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Posts Tagged ‘Traditional Kendo’

Samurai3My recent kendo in or out of the Olympics poll produced an 80/20 vote in favour of out, against the 60/40 out at the time of the last Olympics. The poll and accompanying article also stimulated some well thought out comments which fell predominantly into the “out” camp.

On the evidence of this poll, and although as a former marketer I have learned never to trust surveys, I have leapt to the assumption that 80 per cent of us want to retain at least some of the traditions of kendo. I suspect though that there are many variations of understanding of what constitutes “traditional kendo”.

I have had a number of people tell me that “my dojo does traditional kendo”, explaining that they only practice big cuts, or that they avoid taking part in shiai. On the other hand I have been in many dojo in Japan,  including the Imperial Palace’s Sainekan and the old Noma Dojo, where  despite centuries of tradition, the kendo you see is effective modern competitive kendo.

Anyone who has read Alex Bennett’s excellent book, Kendo, Culture of the Sword can see how  kendo has adapted tradition through the ages, moving from the warriors art of medieval Japan to the reflection of samurai aesthetics in the Edo period, before becoming little more than street theatre when the samurai were dissolved. Kendo’s emergence into the early 20th Century was then blighted by being adopted by the ultra-nationalist cause.

Kendo as we know it has been in existence only since 1952, Under the stewardship of the AJKF kendo has been developed both as a sport and as a personal development methodology, utilising the techniques and ideals of traditional Japanese fencing. The Concept of Kendo is explained as “the way to discipline the human character through the application of the principles of the katana.”

To me this means training to reach a level where you can make effective strikes without thinking and at the same time treating your opponents, seniors, juniors and teachers with courtesy and respect. Kendo’s traditional system of reigi seems to provide a perfect framework to achieve this objective.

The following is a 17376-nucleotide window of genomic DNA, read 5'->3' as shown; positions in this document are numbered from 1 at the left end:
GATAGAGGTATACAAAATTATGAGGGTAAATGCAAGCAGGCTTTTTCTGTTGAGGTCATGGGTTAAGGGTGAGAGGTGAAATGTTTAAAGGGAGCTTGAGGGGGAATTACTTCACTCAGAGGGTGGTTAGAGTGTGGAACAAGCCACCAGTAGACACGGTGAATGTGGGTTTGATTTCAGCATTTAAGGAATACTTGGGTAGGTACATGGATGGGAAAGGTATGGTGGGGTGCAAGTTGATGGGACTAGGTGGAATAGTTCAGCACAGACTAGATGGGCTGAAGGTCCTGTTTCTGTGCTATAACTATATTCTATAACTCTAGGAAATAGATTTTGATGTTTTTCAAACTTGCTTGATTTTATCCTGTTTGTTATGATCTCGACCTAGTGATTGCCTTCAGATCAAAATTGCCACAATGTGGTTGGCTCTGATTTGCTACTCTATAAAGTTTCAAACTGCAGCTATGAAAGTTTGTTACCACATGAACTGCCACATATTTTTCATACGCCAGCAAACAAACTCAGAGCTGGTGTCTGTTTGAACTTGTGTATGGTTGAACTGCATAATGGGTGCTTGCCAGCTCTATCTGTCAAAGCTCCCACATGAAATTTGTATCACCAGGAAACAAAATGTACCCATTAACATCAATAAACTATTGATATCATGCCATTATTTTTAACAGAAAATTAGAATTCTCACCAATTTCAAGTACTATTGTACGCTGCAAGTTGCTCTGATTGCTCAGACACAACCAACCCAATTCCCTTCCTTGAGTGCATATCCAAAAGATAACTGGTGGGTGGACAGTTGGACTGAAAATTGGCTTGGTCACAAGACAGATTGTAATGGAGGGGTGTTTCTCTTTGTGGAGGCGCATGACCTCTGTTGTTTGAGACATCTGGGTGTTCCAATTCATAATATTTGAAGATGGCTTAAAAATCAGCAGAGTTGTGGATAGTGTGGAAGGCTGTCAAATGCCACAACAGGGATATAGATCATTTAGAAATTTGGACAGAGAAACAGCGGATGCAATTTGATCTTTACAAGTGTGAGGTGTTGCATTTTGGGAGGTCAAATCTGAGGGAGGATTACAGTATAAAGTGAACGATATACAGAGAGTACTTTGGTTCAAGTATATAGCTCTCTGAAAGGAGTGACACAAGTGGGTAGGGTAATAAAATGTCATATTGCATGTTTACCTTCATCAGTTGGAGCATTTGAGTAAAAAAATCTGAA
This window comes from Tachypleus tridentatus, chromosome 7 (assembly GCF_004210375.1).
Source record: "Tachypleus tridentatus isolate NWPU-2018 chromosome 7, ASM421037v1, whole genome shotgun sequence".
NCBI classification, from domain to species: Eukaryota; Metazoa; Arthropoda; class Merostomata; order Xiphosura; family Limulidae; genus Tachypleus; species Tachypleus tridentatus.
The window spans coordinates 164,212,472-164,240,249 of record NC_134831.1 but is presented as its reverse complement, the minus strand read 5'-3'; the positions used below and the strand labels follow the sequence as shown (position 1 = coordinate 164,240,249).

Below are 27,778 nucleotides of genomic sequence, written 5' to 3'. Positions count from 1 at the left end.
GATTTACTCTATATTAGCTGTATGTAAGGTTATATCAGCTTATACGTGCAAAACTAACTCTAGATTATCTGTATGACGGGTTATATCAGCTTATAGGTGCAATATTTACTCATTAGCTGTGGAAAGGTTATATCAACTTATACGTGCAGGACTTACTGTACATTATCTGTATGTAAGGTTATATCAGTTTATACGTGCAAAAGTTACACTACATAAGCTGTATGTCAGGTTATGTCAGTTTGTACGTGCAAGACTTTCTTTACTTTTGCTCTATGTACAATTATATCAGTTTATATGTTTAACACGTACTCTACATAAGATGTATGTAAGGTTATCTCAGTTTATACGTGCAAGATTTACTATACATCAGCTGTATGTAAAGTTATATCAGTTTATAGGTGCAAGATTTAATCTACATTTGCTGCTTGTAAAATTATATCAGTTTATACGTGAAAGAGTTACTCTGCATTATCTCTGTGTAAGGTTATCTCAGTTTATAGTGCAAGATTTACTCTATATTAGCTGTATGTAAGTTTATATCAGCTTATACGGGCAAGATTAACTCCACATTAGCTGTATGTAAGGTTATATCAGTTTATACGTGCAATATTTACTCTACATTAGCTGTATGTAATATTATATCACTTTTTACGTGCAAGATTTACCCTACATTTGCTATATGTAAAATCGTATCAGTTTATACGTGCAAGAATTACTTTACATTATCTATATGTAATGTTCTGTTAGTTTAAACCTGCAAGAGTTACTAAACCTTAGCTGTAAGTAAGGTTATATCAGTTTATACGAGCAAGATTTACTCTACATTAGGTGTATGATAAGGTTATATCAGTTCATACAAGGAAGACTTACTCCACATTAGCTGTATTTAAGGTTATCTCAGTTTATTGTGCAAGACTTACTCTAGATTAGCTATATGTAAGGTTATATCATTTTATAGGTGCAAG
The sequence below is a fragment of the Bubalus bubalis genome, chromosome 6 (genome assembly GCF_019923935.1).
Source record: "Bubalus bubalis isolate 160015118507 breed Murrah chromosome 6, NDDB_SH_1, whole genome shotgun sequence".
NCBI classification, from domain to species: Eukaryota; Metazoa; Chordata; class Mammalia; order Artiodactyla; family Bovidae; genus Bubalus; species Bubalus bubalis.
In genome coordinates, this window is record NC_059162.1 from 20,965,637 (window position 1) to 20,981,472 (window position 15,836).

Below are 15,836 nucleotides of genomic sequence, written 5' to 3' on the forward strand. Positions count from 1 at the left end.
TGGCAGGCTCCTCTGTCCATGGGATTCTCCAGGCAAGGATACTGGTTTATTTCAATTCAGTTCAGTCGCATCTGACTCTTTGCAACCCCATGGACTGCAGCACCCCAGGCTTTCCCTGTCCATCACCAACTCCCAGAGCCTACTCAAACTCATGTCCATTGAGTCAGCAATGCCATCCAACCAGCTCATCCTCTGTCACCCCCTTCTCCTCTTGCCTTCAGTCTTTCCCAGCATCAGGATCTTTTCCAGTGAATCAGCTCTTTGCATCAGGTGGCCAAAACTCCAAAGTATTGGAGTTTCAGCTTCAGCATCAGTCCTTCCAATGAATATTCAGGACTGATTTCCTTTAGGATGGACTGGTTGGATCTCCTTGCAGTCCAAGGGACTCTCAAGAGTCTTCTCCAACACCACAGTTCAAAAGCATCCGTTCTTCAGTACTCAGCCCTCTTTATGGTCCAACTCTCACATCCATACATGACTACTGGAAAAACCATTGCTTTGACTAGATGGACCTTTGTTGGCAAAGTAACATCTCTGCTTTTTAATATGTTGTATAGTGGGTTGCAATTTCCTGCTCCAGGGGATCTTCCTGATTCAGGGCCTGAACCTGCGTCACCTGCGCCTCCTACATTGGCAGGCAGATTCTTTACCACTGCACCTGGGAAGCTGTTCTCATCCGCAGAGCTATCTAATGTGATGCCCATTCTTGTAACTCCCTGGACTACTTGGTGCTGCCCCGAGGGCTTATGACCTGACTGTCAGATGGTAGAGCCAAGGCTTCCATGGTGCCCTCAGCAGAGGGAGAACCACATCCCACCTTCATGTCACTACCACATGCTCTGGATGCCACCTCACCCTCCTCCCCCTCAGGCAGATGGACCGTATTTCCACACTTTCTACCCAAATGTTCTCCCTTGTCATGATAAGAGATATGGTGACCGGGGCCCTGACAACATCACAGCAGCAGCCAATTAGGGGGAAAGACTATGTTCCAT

There are many Japanese sword arts and I can see the value of learning Iai or trying tameshigiri as an added extra is a great idea, but to my mind trying kesa-giri in your kendo keiko, or practising to be the perfect kaishakunin is taking tradition a step too far.

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Musha-shugyoAldqueiroz made an interesting comment on my recent post on refereeing, “Article 12”. In essence he said that if a player dodges or moves the angle of his head to avoid a legitimate strike, then the strike should (at least in spirit) count as ippon. As I mentioned in my brief reply, I have heard this from senior sensei at various seminars, but never seen it applied in major shiai. Nor have I been instructed to take these unfair misses into account when refereeing. The rule that the correct part of the shinai should strike the correct part of the bogu invariably stands.

Dodging is just one element of the behaviour demonstrated by kenshi who are afraid to lose. Blocking strikes to the men with the shinai above the head or using more normal blocks without the intention of responding are other examples of the same behaviour.

I have frequently heard members of various dojo and kendo associations say that they practice “traditional kendo”  by which they mean that they face their opponent in the spirit of “life or death”, “kill or be killed”, with no compromise made to winning or losing shiai. I know some kenshi who will not take part in shiai because the feel that the focus beating their opponent will detract from their shugyo.

To turn this argument on its head, shiai is the nearest experience we can have in kendo to a life or death situation,  that is of course unless you are a psychopath. The challenge is having the strength of mind to face your opponent with the correct posture and attitude. This is often summed up in Japanese as “utte hansei utarete kanshya”, (reflection on hitting, gratitude on being hit).

That some people will try to bend the rules does not detract from the fact that the ZNKR constantly reinforces the message that “The concept of kendo is to discipline the human character through the application of the principles of the katana”. This is evident through most of the official instruction material and some of the questions in the Japanese Kyoshi exam.

Kendo has gone through numerous changess, from the art of war, to a zen discipline to a form of entertainment and as it stands today an educational sport that is meant to aid physical, mental and moral development. Whether it was always viewed as wrong to duck, I couldn’t say, but if we were back in the sengoku period and someone was running at me with three foot of razor sharp sword, I might be tempted to move my head to the side.

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